In India, as elsewhere, every person understood the cry for help: the horror and fear writ large on terror stricken faces, the trauma in the choked voices of people who saw it happen, the hopeless struggle to control an imminent breakdown in public, the unspeakable grief. For one moment, the pain and suffering of others became our own.
In a flash, everyone recognised what is plain but easily forgotten that inscribed in our personal selves is not just our separateness from others but also sameness with them, that despite all socially constructed differences of language, culture, religion, nationality, perhaps even race, caste and gender, we share something in common. Amidst terror, acute vulnerability and unbearable sorrow, it was not America alone that rediscovered its lost solidarity. In these cataclysmic events, all people across the globe reclaim their common humanity.
As we empathised with those who escaped or witnessed death, and relived the traumatic experience of those who lost their lives, we knew a grave, irreparable wrong done to individuals, killed, wounded or traumatised by the sudden loss of family and friends. These individuals were not just subjected to physical hurt or mental trauma, they were recipients and carriers of a message embodied in that heinous act. From now on they must live with a dreadful sense of their own vulnerability. This message was transmitted first to other individuals in New York and Washington, then quickly to citizens throughout the democratic world. The catastrophe on the east coast has deepened the sense of insecurity of every individual on this planet.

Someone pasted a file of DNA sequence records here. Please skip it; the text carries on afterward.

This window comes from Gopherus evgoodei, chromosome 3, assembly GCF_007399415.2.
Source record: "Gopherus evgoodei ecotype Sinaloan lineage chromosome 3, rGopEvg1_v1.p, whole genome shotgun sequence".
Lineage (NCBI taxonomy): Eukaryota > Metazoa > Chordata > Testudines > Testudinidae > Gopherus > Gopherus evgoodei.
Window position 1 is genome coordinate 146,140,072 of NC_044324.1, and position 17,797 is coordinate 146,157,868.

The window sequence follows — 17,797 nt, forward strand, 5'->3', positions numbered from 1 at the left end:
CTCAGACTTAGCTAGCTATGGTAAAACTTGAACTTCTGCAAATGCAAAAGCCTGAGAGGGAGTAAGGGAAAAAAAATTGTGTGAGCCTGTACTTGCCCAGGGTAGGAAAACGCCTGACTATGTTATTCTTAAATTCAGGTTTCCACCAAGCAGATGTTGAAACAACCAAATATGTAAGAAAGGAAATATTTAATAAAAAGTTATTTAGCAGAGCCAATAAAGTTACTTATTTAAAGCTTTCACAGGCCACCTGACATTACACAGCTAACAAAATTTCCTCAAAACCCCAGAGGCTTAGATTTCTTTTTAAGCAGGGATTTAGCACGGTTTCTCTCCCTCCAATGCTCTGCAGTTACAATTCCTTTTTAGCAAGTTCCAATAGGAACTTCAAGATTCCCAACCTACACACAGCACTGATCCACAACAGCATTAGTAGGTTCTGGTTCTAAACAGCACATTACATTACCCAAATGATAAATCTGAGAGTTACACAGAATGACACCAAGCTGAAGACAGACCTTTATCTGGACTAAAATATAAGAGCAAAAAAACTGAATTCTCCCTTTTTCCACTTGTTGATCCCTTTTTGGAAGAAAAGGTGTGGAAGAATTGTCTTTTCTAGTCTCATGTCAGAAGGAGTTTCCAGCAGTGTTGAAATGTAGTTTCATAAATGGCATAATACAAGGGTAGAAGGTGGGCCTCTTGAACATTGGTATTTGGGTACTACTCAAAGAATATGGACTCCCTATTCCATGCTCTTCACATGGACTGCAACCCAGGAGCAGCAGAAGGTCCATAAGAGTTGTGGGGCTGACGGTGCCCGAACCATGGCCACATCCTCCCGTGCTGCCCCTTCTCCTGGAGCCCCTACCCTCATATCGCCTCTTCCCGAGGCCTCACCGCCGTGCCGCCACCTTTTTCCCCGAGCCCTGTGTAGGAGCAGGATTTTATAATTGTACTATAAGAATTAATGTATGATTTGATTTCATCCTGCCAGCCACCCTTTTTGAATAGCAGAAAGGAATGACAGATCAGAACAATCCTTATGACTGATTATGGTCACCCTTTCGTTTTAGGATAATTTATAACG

However, this was not the only message sent by the perpetrators. Others are revealed when we focus on our collective identities, or, rather, on the collective dimensions of the tragedy that unfolded on that terrible Tuesday. These messages are disturbingly ambivalent, morally fuzzy. They are less likely to sift good from evil, more likely to divide than unite people across the world.